“However, instead of reciprocating the steps taken and showing the necessary political courage and determination, the Greek Cypriot leadership only focused on shifting the blame, and as a result, this unique window of opportunity to solve the Cyprus problem was missed,”, he said.
He also described as an unprecedented initiative his proposal of April 30, on the two sides reaching a strategic agreement based on the Guterres Framework, which, he said, unfortunately it was not accepted by the Greek Cypriot leader.
“Unfortunately, rather than preparing his community for the compromise steps that are necessary for a settlement, as per the call of the United Nations Secretary-General in all his recent reports, the Greek Cypriot leadership continues to demonize political equality of the two sides and the principle of effective participation in decision-making. In order for the efforts aimed at reaching a just and viable solution to the Cyprus problem to succeed, there must be a mentality shift in the Greek Cypriot leadership, whereby they openly display their readiness to share power and prosperity and embrace the political equality of the two communities, which is a well-established United Nations parameter”, the letter says.
Acting as Ankara’s proxy, Akinci, presents Turkish invasion as a legitimate response to the military coup of Greece in Cyprus on July 15, 1974.
“Turkey’s presence on the island should not be viewed as a means of aggression, but rather as a means to prevent aggression against Turkish Cypriots. In the face of these historical facts, rather than engaging in this kind of blame game, the Greek Cypriot leadership should focus on reaching a peaceful solution that will be mutually acceptable.”
Responding on behalf of Ankara to the accusations that Turkey has been the source of the escalation of tension in the Eastern Mediterranean, he reminds the Security Council of the repeated calls and proposals by the Turkish Cypriot side to establish a mechanism whereby the co-owners of the natural wealth around Cyprus, namely the Turkish Cypriots and Greek Cypriots, would jointly decide on the management and future exploitation of these resources.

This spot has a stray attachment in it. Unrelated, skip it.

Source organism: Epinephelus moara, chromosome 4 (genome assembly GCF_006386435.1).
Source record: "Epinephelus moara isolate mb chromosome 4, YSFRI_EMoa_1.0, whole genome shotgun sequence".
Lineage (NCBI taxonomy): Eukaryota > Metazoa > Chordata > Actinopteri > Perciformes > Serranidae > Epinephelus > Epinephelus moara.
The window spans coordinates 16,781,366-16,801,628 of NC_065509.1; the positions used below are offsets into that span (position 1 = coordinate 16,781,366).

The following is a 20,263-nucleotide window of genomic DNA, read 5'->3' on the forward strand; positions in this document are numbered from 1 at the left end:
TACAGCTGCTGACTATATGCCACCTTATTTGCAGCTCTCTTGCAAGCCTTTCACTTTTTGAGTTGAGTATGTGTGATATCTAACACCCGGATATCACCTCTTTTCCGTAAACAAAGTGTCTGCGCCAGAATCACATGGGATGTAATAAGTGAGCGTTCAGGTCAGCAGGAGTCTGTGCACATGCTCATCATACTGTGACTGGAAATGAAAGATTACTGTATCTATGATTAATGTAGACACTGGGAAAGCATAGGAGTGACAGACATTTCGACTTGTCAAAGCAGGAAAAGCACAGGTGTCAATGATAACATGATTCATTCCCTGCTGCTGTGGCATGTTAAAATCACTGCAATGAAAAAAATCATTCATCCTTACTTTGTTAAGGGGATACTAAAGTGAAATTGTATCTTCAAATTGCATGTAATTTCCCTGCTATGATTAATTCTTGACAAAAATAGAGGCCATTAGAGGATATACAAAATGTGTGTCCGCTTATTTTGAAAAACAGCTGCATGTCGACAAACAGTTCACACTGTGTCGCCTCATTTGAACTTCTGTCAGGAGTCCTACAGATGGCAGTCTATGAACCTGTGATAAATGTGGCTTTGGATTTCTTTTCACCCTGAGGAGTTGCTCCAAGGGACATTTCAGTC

“Rather than continuing their unilateral steps in this sphere, which aim to exclude Turkish Cypriots and Turkey, Akinci says, I remain convinced that the interdependence and mutual benefit that would arise from inclusive regional partnerships would significantly contribute to peace and stability in our region and would also create a more conducive atmosphere for a solution in Cyprus.”
Addressing the members of the UNSC, Akinci said that in light of the above, it was imperative that the Security Council ensures that the presence of Unficyp in Cyprus after 54 years does not contribute to the status quo and it conforms to the changes in the situation on the ground.
“Therefore, he said, comprehensive review of the mandate, as well as the level and the concept of the presence of UNFICYP on the island should not be out of the question, since, in my view, any presence that creates a comfort zone for the Greek Cypriot side in Cyprus must be challenged.”
Foreign Minister, Nicos Christodoulides said what the Turkish Cypriot side was after, was to have a say in matters concerning UNFICYP.
Commenting to state broadcaster CyBC radio on Akinci’s letter, Christodoulides said that establishing a legal basis for cooperation with Unficyp was the main reason for the communication of the Turkish Cypriot leader to the UNSC. He added that similar letters were being sent regularly to the UNSC.